To the Lord Bishop Pragmatius
A. D. 472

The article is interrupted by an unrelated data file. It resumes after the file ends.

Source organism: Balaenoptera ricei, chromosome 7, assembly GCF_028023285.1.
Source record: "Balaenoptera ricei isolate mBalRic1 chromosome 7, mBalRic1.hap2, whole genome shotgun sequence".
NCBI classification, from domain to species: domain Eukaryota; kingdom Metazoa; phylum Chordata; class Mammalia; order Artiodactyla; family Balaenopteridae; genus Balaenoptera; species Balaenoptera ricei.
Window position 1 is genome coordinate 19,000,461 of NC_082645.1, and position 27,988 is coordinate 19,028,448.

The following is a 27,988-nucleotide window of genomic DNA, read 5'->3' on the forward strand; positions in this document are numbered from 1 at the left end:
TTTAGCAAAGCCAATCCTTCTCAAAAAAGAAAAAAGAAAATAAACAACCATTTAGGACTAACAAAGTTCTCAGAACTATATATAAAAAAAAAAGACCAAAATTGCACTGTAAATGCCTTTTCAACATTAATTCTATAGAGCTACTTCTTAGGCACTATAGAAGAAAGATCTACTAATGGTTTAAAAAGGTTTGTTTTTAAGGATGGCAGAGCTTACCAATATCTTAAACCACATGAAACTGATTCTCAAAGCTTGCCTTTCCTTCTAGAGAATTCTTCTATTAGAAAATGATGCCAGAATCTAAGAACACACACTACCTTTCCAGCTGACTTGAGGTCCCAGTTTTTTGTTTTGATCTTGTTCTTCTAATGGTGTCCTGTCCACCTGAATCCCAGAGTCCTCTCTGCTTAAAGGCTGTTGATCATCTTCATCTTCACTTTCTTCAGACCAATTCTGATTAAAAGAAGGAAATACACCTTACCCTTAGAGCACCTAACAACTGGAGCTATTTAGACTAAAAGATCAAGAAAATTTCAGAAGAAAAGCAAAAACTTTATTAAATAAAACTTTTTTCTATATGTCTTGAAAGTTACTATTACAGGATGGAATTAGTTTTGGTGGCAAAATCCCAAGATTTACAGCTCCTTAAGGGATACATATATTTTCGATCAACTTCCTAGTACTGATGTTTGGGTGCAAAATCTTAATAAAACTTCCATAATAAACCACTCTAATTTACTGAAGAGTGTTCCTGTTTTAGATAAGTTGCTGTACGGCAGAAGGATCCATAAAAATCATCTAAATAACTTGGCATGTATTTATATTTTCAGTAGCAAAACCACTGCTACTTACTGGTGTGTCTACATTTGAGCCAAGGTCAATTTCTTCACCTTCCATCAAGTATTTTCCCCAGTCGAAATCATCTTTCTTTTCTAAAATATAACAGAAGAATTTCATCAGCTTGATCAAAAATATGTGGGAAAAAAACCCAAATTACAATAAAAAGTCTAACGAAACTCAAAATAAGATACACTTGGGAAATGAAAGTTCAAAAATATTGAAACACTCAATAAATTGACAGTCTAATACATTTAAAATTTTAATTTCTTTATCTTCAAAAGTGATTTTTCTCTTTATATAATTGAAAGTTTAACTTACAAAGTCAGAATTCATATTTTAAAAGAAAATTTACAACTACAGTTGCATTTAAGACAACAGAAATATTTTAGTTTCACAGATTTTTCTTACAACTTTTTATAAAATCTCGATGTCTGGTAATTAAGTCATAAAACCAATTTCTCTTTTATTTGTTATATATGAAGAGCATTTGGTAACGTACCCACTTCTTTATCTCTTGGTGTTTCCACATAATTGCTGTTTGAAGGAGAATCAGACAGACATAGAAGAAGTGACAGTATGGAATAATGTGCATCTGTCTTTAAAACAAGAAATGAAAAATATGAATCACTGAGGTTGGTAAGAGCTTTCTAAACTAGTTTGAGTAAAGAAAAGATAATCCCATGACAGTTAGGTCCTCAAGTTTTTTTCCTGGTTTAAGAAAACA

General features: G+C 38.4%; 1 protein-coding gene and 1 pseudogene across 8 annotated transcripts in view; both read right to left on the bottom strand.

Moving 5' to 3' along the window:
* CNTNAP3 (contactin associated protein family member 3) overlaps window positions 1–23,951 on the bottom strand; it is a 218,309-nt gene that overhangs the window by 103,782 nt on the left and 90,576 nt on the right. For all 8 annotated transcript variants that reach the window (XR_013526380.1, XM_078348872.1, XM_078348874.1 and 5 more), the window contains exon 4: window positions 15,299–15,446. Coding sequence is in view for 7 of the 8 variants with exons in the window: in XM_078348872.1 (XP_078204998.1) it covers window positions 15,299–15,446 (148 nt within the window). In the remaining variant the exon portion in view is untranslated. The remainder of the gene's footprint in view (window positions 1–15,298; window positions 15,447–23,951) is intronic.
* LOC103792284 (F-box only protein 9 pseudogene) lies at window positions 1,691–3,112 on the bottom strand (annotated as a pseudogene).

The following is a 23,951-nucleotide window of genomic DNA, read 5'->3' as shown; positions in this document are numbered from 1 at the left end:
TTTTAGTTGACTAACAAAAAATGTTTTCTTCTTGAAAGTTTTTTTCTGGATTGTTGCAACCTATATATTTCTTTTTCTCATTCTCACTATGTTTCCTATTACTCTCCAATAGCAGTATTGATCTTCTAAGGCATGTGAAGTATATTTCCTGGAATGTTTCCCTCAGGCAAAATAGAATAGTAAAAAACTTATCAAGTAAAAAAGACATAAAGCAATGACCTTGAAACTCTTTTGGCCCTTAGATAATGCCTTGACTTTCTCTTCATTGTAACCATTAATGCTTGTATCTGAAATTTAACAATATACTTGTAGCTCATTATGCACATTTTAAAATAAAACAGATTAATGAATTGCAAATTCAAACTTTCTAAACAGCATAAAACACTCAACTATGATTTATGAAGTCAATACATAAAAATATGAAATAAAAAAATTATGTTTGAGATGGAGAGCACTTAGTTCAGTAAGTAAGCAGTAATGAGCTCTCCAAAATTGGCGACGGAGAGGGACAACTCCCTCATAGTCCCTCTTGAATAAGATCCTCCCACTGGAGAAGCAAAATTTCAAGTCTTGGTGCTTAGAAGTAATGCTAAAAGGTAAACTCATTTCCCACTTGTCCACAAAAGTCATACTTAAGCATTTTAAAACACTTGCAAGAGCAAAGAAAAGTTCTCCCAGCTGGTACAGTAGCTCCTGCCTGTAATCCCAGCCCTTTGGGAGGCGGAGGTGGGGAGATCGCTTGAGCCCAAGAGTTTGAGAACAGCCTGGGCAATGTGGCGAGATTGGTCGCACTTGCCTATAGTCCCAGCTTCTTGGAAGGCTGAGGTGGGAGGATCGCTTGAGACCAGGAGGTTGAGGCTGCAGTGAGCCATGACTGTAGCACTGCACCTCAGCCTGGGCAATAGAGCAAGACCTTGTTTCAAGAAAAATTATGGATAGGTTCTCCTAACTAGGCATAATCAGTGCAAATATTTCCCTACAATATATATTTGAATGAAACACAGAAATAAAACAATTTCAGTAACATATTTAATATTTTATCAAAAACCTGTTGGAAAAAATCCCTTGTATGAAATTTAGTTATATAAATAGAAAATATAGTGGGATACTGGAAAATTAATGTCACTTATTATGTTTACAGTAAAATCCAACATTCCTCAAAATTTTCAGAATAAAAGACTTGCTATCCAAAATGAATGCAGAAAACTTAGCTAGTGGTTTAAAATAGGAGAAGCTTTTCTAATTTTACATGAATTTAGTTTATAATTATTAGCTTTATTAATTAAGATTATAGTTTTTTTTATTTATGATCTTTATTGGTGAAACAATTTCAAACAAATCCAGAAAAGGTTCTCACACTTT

[1] THE venerable matron Eutropia, known to me as a woman of the most exemplary merit, is in the greatest trouble. Frugality and charity dispute her days; her |82 fastings feed the poor; so watchful is she in Christ's service, that sin is all in her which she allows to slumber. But as if the sorrow of her widowhood were not enough, she now finds herself threatened with a lawsuit. Her first instinct in her two-fold affliction is to obtain the perfect remedy of your consolation; if you only see her, she will be equally grateful, whether you regard her coming as a short journey or as a lasting proof of her respect. [2] Now Eutropia is being harassed by the subtleties, to use no harsher word, of our venerable brother the presbyter Agrippinus. He is taking advantage of her woman's inexperience, and continually troubling the serene surface of her spiritual nature by windy gusts of worldliness. And all the while this poor woman is bleeding from two fresh wounds which time has added to the old deep wound of widowhood; for her son was first taken from her, and very soon afterwards her grandson also. [3] I did my best to compose this matter; a friendship of long standing gave me an old claim to be heard, and my sacred calling a new one; I let them know what I thought; I used persuasion where I could, and entreaty at every turn. You may be surprised to learn that throughout the woman and not the man was the first to accept suggestions for agreement. And though the father boasts that in his paternal quality he is in the best position to serve his daughter's interests, the daughter herself prefers her mother-in-law's most generous proposals.1 [4] The dispute, only half appeased, is now to be carried before you. Pacify the adversaries by your episcopal authority, show their suspicious souls the truth, and bring about a reconciliation. You |83 may take my word for it that the holy Eutropia will count it almost victory if even at the cost of heavy sacrifices she can escape from litigation. Though two families are parties to the quarrel, I fancy you will soon decide which of them deserves the name of quarrelsome. Deign to hold me in remembrance, my Lord Bishop.